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Gender, Social Inclusion And Interim Union Budget 2024-25 – IMPRI Impact And Policy Research Institute

Gender, Social Inclusion and Interim Union Budget 2024-25

Press Release


The IMPRI Center for the Study of Finance and Economics (CSFE),  IMPRI Impact and Policy Research Institute, New Delhi, hosted an interactive panel discussion on the topic “Gender, Social Inclusion and Interim Union Budget 2024-25” on 2 February 2024, under the IMPRI 4th Annual Series of Thematic Deliberations and Analysis of Union Budget 2024-25, as part of IMPRI #WebPolicyTalk. 

The discussion was chaired and moderated by Prof Vibhuti Patel, Visiting Distinguished Professor at IMPRI. To begin with, Prof Vibhuti gave a holistic view of the budget. This year’s budget has seen an increase in capital expenditure as seen in the previous interim budget too, with less focus on the social sector. According to the Professor, this year’s budget saw a reduction in social welfare schemes such as Poshan Abhiyaan, National Education Scheme, Mahatma Gandhi National Rural Employment Guarantee Act (MGNREGA) or National Social Assistance Program (NSAP).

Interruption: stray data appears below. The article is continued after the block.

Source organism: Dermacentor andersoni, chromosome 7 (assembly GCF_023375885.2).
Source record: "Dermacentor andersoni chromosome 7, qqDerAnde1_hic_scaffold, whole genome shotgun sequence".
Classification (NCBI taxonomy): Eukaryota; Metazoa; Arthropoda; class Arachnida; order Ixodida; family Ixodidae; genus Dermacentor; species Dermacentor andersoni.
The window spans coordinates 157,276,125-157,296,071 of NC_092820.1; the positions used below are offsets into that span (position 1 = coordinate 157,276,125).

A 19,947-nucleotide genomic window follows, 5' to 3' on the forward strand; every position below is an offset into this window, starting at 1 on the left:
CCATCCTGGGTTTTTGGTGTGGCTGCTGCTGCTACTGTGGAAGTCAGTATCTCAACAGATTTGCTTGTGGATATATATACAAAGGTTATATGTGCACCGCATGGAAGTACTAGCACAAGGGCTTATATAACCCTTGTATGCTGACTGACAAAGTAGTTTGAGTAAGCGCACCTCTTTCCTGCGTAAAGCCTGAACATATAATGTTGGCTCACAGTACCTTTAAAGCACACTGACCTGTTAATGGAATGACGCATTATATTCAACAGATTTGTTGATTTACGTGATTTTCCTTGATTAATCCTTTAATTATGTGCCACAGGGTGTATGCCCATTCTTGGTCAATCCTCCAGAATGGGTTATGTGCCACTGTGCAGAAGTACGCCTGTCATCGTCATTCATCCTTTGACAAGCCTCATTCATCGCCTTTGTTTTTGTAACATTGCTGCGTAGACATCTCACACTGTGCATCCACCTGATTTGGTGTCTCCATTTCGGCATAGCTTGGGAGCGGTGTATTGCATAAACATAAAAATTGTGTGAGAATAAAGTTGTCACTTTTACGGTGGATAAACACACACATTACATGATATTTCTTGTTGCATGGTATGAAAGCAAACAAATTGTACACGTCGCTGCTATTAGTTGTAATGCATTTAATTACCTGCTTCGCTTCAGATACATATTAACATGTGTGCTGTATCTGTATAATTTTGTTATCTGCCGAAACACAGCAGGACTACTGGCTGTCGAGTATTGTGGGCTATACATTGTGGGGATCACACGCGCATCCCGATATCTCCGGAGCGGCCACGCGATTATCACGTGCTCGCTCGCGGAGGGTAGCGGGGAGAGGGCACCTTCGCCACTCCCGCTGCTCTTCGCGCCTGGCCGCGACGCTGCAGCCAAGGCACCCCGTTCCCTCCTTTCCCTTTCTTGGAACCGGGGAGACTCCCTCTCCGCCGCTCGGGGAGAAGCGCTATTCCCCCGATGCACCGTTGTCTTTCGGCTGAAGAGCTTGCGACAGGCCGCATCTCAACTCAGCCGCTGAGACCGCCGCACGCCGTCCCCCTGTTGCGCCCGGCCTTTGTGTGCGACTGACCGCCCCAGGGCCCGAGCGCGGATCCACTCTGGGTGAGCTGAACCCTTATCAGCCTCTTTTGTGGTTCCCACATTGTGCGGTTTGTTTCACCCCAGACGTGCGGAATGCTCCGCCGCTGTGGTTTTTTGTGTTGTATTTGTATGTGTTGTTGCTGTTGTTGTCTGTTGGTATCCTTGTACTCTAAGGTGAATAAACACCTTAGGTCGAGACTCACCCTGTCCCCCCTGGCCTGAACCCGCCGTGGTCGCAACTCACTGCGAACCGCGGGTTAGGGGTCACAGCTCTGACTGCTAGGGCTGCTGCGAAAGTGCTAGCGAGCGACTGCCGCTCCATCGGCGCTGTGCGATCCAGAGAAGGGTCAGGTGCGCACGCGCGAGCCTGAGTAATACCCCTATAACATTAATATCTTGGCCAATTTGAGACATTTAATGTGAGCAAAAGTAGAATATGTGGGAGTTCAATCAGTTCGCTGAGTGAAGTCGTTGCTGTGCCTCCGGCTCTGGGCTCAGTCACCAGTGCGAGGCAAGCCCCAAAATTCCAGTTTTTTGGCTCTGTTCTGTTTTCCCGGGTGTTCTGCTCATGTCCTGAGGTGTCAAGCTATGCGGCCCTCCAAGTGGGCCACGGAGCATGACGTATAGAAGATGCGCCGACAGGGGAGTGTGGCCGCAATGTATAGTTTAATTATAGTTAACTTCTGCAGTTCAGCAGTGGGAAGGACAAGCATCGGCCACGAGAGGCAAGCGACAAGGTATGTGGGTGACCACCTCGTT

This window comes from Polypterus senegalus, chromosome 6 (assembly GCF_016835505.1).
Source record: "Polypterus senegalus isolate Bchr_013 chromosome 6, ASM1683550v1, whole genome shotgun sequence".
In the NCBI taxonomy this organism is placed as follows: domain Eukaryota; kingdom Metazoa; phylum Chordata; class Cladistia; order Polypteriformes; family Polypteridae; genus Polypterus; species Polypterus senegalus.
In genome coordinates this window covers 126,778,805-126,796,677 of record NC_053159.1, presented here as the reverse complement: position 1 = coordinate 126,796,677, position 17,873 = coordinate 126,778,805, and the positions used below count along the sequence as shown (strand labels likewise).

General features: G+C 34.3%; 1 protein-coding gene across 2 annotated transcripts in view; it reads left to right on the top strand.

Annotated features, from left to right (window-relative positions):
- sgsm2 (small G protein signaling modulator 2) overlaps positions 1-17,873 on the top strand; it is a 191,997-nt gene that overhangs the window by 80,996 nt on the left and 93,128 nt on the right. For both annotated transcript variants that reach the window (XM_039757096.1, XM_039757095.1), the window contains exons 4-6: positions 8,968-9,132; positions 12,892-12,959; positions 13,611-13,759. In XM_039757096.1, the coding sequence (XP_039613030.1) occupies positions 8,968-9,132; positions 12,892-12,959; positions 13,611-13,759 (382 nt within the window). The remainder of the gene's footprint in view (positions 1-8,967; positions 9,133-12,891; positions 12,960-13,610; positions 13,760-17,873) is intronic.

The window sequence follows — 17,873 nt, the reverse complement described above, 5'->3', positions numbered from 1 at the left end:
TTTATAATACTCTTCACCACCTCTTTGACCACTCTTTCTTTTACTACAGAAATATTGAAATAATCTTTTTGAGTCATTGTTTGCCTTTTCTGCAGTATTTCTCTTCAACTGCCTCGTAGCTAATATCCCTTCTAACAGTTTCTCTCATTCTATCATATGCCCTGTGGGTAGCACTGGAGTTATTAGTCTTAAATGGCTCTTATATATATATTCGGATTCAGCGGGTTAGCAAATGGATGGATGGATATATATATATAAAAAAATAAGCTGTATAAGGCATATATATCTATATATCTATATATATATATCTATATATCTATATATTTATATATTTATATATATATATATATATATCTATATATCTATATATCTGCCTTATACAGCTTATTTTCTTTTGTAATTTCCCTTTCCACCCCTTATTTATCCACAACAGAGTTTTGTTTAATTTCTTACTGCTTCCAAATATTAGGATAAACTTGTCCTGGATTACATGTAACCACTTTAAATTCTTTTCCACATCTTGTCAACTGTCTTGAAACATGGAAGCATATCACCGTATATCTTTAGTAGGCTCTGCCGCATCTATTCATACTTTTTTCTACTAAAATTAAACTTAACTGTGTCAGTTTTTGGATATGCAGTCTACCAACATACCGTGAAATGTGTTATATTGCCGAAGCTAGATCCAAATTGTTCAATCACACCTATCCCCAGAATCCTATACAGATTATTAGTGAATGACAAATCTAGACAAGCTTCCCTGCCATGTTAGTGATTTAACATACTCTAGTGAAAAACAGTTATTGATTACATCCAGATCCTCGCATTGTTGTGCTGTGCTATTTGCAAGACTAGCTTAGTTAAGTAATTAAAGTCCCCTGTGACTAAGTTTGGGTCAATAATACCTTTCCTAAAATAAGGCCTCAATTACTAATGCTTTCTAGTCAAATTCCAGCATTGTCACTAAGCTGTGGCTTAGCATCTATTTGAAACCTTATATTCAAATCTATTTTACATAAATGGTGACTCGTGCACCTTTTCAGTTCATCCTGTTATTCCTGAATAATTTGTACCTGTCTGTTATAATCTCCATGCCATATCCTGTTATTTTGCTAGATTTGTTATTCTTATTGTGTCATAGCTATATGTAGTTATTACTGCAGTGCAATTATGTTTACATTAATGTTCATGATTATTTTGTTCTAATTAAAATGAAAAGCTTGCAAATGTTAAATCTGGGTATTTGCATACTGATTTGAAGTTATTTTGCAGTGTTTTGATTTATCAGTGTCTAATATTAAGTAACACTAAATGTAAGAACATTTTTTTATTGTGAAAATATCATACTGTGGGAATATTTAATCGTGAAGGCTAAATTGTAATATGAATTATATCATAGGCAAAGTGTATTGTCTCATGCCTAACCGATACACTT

She mentioned four areas that are of concern to gender and social sector in the current times, these are – youth and unemployment, low work participation rate of women, food inflation and the agrarian distress. She pointed out that gender commitments don’t get translated into financial commitments in this neo liberal economy. 

As per the data presented by Professor Vibhuti of the International Labour Organisation’s ‘World Social Protection Report’, only 25 per cent of Indians are covered by one social security scheme. Countries which are poorer in Asia Pacific region have around 44 percent population covered under the social security schemes. She additionally pointed out India’s stagnant Human Development Index (HDI) rank.

In this light, Dr Paramita Majumdar, Independent Consultant took the discussion forward by analysing the profile of gender-responsive budgeting in India since 2005 and her views on the current Interim Budget. She emphasised the collective working of the planning, finance and social development departments of the Government of India to ensure that gender-responsive budgeting is a success. Since 2005 gender budgeting has improved in India with statements, advisories, audits being submitted by various ministries. Institutionalising gender budgeting has also been a positive step. However, a focus on allocation and implementation, training and research is required.